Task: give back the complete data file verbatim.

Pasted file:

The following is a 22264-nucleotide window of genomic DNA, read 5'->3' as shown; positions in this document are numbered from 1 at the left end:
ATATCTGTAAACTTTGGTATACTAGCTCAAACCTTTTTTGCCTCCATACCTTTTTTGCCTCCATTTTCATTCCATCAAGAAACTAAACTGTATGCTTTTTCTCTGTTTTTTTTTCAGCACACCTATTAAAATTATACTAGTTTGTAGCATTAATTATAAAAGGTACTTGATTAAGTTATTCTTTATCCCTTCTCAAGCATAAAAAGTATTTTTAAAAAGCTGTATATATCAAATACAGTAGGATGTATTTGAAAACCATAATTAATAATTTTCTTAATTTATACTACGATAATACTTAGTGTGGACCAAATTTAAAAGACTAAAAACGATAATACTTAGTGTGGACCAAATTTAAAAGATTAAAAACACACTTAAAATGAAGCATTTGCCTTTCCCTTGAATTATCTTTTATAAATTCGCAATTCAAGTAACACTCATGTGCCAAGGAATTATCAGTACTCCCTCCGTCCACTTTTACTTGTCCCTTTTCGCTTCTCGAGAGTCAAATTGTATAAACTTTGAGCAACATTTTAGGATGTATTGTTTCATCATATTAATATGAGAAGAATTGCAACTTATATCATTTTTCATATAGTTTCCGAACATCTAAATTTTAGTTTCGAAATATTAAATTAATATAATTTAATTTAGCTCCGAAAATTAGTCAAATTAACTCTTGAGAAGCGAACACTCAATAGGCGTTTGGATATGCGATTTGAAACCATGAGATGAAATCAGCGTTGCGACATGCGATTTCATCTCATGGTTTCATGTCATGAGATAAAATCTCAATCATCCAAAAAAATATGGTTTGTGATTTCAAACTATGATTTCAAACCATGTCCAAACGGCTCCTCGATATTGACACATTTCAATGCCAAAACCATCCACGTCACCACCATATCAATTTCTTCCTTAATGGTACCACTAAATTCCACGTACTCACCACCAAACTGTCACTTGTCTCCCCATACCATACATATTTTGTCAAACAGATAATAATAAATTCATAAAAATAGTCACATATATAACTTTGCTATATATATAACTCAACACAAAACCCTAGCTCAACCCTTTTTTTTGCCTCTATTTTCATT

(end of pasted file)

The following is a 22264-nucleotide window of genomic DNA, read 5'->3' as shown; positions in this document are numbered from 1 at the left end:
ATATCTGTAAACTTTGGTATACTAGCTCAAACCTTTTTTGCCTCCATACCTTTTTTGCCTCCATTTTCATTCCATCAAGAAACTAAACTGTATGCTTTTTCTCTGTTTTTTTTTCAGCACACCTATTAAAATTATACTAGTTTGTAGCATTAATTATAAAAGGTACTTGATTAAGTTATTCTTTATCCCTTCTCAAGCATAAAAAGTATTTTTAAAAAGCTGTATATATCAAATACAGTAGGATGTATTTGAAAACCATAATTAATAATTTTCTTAATTTATACTACGATAATACTTAGTGTGGACCAAATTTAAAAGACTAAAAACGATAATACTTAGTGTGGACCAAATTTAAAAGATTAAAAACACACTTAAAATGAAGCATTTGCCTTTCCCTTGAATTATCTTTTATAAATTCGCAATTCAAGTAACACTCATGTGCCAAGGAATTATCAGTACTCCCTCCGTCCACTTTTACTTGTCCCTTTTCGCTTCTCGAGAGTCAAATTGTATAAACTTTGAGCAACATTTTAGGATGTATTGTTTCATCATATTAATATGAGAAGAATTGCAACTTATATCATTTTTCATATAGTTTCCGAACATCTAAATTTTAGTTTCGAAATATTAAATTAATATAATTTAATTTAGCTCCGAAAATTAGTCAAATTAACTCTTGAGAAGCGAACACTCAATAGGCGTTTGGATATGCGATTTGAAACCATGAGATGAAATCAGCGTTGCGACATGCGATTTCATCTCATGGTTTCATGTCATGAGATAAAATCTCAATCATCCAAAAAAATATGGTTTGTGATTTCAAACTATGATTTCAAACCATGTCCAAACGGCTCCTCGATATTGACACATTTCAATGCCAAAACCATCCACGTCACCACCATATCAATTTCTTCCTTAATGGTACCACTAAATTCCACGTACTCACCACCAAACTGTCACTTGTCTCCCCATACCATACATATTTTGTCAAACAGATAATAATAAATTCATAAAAATAGTCACATATATAACTTTGCTATATATATAACTCAACACAAAACCCTAGCTCAACCCTTTTTTTTGCCTCTATTTTCATT